I Just Needed More Time

I’m sure y’all have heard the saying, “You can lead a horse to water, but you can’t make teach to fishit drink.” Well, I have another one for you: “You can take a man to the lake, but you can’t teach him how to fish—if he won’t listen.” (I made up that last one after I spent a weekend with a couple of “tournament” fishermen one Fourth of July.)It was a hot weekend—over a hundred degrees—and not wanting to be in the way (or out of the air-conditioned cabin) I let the two of them go out without me the first two days of the long weekend.

They caught two fish in two days.

I went with them the third morning, and it became quite clear, quite quickly, my “expert” pals didn’t have a clue. Oh, they had all the cool gear; the best rods and reels, tackle boxes full of lures, a great boat, and one of them depth/fish-finder gizmos, but I guess a football uniform doesn’t make a feller a football player—if you get my drift.

Anyhow, after a couple hours of me sipping coffee and listening to them mutter excuses, I decided I’d show them how it was done.

I deftly cast my lure and—BAM—hooked a monster big mouth bass. I knew that’s what it was by the way it felt when it hit the lure. With my kind of experience, I can perceive these things instantly, you see.

The big fish hit the surface mad and thrashing, and them two fellas about went crazy. One of nearly fell out of the boat and the other one dropped his rod in the lake.

I landed the thing, and the two “pros” wanted to call fish & game to see if it might be a record. You should’ve seen the looks on their faces when I calmly removed the hook and eased the big fish back into the water

After they stopped yelling at me, I asked them if they wanted some pointers on fishing. They eventually calmed down, grumbled something about beginner’s luck, then decided maybe the fish would be biting later that evening. I smiled as we turned toward the marina, and told them I’d be glad to give them free lessons when we came back out. I couldn’t hear their replies over the roar of the boat.

We didn’t go back out that afternoon. The fellas decided it was too hot for fishing.

The next morning I was in my pickup ready to head for home, and I leaned out the window and told the boys how sorry I was we didn’t get to go fishing again. I told them I really thought they had potential, and I could probably help them, but… I just needed more time.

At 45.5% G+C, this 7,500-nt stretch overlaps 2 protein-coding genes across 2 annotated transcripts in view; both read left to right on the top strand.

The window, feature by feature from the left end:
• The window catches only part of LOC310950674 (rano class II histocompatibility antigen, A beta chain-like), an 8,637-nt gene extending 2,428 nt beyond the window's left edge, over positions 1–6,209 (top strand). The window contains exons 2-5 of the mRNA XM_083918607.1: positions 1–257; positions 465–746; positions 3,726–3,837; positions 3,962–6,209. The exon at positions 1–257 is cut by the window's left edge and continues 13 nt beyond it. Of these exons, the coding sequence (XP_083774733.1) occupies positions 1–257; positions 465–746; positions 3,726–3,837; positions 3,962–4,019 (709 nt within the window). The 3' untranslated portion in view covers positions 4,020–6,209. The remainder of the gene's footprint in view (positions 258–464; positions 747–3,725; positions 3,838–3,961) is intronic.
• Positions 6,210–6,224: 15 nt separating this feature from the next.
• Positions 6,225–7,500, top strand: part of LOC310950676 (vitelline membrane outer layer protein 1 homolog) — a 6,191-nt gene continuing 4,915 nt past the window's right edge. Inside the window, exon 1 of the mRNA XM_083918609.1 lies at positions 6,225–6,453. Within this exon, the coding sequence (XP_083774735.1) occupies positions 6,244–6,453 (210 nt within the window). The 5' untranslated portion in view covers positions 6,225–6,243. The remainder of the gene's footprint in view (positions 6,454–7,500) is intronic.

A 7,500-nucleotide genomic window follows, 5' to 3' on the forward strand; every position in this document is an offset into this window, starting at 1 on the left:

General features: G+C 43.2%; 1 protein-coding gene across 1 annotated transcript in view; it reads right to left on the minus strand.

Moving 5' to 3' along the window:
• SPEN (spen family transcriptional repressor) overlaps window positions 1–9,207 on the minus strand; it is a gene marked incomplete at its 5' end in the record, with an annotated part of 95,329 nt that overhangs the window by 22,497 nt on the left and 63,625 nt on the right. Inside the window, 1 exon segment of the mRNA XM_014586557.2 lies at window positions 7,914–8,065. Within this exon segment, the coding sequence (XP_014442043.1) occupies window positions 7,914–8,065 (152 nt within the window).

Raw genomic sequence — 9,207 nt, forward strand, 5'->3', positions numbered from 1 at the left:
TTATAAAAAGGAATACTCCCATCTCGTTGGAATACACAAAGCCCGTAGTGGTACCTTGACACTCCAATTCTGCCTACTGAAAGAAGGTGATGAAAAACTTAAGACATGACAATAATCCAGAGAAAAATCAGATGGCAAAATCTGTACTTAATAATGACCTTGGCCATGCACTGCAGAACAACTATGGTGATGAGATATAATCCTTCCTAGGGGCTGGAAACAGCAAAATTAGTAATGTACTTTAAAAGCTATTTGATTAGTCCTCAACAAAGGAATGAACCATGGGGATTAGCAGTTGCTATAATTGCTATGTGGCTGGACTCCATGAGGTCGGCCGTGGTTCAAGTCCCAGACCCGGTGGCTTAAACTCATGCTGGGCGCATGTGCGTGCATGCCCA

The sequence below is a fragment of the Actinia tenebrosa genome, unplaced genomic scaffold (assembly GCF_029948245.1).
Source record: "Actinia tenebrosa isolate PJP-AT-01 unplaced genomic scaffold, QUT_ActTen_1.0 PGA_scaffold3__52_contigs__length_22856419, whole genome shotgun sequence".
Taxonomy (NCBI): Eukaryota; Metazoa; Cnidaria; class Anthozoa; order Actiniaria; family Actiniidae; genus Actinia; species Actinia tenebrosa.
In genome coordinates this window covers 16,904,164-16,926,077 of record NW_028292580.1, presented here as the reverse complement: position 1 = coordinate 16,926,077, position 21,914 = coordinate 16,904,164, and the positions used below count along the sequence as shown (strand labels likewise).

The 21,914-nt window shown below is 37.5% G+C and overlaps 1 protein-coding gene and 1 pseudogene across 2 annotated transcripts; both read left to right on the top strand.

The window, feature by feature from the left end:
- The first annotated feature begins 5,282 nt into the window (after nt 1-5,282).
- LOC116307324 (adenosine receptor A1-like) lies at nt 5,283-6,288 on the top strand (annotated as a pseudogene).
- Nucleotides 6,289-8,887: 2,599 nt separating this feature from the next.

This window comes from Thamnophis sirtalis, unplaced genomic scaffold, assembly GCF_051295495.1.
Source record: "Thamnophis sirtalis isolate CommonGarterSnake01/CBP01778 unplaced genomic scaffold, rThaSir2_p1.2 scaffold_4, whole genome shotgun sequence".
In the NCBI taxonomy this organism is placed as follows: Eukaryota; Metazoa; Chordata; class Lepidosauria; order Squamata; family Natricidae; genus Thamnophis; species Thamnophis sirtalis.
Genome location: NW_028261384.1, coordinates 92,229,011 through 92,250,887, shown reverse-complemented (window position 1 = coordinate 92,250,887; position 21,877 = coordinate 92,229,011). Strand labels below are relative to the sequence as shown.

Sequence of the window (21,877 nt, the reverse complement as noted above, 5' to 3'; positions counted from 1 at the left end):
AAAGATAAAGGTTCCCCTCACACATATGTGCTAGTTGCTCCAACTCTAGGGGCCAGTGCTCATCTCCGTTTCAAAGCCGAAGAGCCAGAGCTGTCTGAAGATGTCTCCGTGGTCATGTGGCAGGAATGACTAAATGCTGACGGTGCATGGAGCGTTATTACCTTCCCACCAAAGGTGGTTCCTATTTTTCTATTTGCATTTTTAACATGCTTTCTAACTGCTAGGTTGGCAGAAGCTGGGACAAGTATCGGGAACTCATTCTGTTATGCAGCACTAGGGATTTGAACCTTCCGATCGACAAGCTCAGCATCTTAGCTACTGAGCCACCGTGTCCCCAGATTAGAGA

The looks on their faces told me I’d finally stepped over the line, so I stomped the gas and took off. I was laughing and watching them in the rearview mirror as I sped down the gravel road.

Them boys throw rocks about as good as they fish. Never even came close.

 

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4 Comments »

  1. r2a2r2j2 said

    Sounds like their tempers were “way too hot” for fishing! They ran into a really good salesman before they ran into you, “a really good teacher”. Like the equipment was going to do all the work for them! Eh!, they’re still gonna tell the story about the one that got away. People are gonna think they’re talking about a fish, not you. Congratulations on the good gettin’ though!!

    • Ummm… I made this up. The weekend was real, but the story is fictitious. I wrote it to poke fun at the other two guys (my step-dad and cousin). They truly are good fisherman, and I’m just a guy ridin along in the boat. 🙂

  2. r2a2r2j2 said

    Well, I must say! It truly was a very, very different fishin’ story. Usually, they are about the fish that got away and not about the “me” that got away. I loved it. I really pictured you racing to your vehicle, to avoid being “stoned” (in the biblicle sense), and racing away like Indiana Jones. I forgot, you’re a golfer! And you’re a good writer.

    Ahhh, riding in the boat, in the warm sunshine, warm blue skies, surrounded by glistening water lapping at the boat, green luscious trees on the horizon. Thankyou for that vision too, Maine has yet to come out of the cold zap, still buried in snow. Loved that story!! Made me remember warm weather.

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